Without any specifics, reveals, or even teasers, Google makes it hard to get excited about new Stadia studio announcements.
Google today opened its third game development studio for its Stadia game streaming service. The new Playa Vista, California-based studio will be helmed by ex-Sony exec Shannon Studstill, who served as Sony's vice president of product development for the last nine years.
Google is clearly gearing up for big with Stadia and is eager to throw money at the service, but it's still hard to get excited about these kinds of reveals. Google simply hasn't communicated enough actual interactive content to its audiences. There's no snippets of gameplay, no key art, new ARGs or creative showcases of what is coming--or what's even possible with Stadia. There's just assurances that these things are coming, PR speak, and nebulous claims.
"The new Playa Vista studio will focus on delivering exclusive games, using new gameplay mechanics, creative ways to play together and unique interaction models that we're just starting to explore. While we're not ready to share specific game plans yet, rest assured we are listening to what gamers want and adding our own Stadia twists to create new IP and experiences," Stadia's head of games Jade Raymond said in the announcement.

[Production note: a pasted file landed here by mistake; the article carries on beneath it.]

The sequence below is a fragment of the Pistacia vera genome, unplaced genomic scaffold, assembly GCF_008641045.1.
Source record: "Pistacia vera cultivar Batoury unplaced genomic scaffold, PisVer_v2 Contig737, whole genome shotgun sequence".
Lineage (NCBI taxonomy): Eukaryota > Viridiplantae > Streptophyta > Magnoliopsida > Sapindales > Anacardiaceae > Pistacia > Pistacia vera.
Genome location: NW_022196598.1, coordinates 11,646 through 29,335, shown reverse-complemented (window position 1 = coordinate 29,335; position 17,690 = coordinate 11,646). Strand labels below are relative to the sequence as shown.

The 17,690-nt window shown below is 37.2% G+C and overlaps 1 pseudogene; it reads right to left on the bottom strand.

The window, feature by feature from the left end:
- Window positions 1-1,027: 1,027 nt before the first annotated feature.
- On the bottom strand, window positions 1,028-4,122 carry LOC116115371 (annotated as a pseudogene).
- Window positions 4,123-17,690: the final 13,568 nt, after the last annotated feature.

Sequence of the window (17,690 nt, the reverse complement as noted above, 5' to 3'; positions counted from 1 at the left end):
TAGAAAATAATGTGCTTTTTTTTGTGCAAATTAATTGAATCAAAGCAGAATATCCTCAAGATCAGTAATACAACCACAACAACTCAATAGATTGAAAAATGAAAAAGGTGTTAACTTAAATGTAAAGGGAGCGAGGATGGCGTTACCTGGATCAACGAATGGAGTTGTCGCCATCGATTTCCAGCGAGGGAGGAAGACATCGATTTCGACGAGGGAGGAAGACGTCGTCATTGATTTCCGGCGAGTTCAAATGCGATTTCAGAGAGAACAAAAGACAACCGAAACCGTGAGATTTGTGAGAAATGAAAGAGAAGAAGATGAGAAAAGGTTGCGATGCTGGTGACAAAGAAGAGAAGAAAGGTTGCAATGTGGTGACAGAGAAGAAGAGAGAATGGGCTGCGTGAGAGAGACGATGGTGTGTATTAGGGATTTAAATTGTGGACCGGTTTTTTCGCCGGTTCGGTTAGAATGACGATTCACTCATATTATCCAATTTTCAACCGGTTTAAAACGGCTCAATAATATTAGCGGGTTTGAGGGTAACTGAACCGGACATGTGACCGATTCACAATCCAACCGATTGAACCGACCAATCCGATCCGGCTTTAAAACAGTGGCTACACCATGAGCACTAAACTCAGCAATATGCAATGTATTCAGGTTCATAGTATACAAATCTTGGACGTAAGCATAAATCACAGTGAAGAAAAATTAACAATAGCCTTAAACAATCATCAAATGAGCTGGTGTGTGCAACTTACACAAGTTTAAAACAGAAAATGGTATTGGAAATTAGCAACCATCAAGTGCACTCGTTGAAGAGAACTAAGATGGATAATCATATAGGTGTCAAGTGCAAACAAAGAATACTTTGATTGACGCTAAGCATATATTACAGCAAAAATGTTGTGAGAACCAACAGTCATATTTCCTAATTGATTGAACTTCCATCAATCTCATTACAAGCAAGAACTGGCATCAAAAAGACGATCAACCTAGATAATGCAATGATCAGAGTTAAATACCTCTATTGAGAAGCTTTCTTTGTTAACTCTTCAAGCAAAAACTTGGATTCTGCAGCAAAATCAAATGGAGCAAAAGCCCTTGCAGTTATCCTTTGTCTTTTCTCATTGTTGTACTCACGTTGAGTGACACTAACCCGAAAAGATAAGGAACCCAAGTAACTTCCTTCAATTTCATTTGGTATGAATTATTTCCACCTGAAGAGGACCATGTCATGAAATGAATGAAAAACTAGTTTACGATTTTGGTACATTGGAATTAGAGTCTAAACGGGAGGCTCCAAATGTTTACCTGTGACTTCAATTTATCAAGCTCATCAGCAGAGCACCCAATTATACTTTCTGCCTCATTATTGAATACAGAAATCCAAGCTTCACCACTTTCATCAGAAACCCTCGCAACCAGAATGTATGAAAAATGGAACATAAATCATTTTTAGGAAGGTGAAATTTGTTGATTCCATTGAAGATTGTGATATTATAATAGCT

While Google has shown some possibilities and potential with Stadia features like save state sharing, ultimately the company hasn't done enough to get gamers excited. It needs to learn how to properly communicate with gamers instead of treating everyone like base consumers.
Right now Stadia isn't seen as a worthwhile bet.
Stadia can eat through your data cap in no time flat, and can consume up to 119MB per minute. The also service requires you to pay full price for digital games in order to stream them on multiple devices. It's not like Netflix or Game Pass which gives you access to a pool of rotating content for a period of time. Stadia Pro subscription service gives out 2 free games a month...but still requires full purchases of other games.
Google clearly wants to change this by ramping up games development in its own internal studios.
Google currently has three Stadia studios:
- New Montreal-based studio, opened in October 2019
- Typhoon Studios, developer of Journey to the Savage Planet who joined in December 2019
- New Playa Vista-based studio led by Susan Studstill
These games will be optimized for Stadia, but again, we don't really know how this will happen or what it'll mean for the games. Until we know this, until we see proof of concepts and interesting new features that breathe life into gameplay experiences, we'll simply be skeptical of the service.
Gamers are simply likely to dismiss Stadia announcements until they see actual gameplay. That's how the industry works. Any company can deliver lip service and promise big things only to not live up to the hype. The general consensus is that Stadia will flounder and Google will give up on it when it fails, so no one really wants to make the monetary investment and re-buy games they might already own somewhere else.
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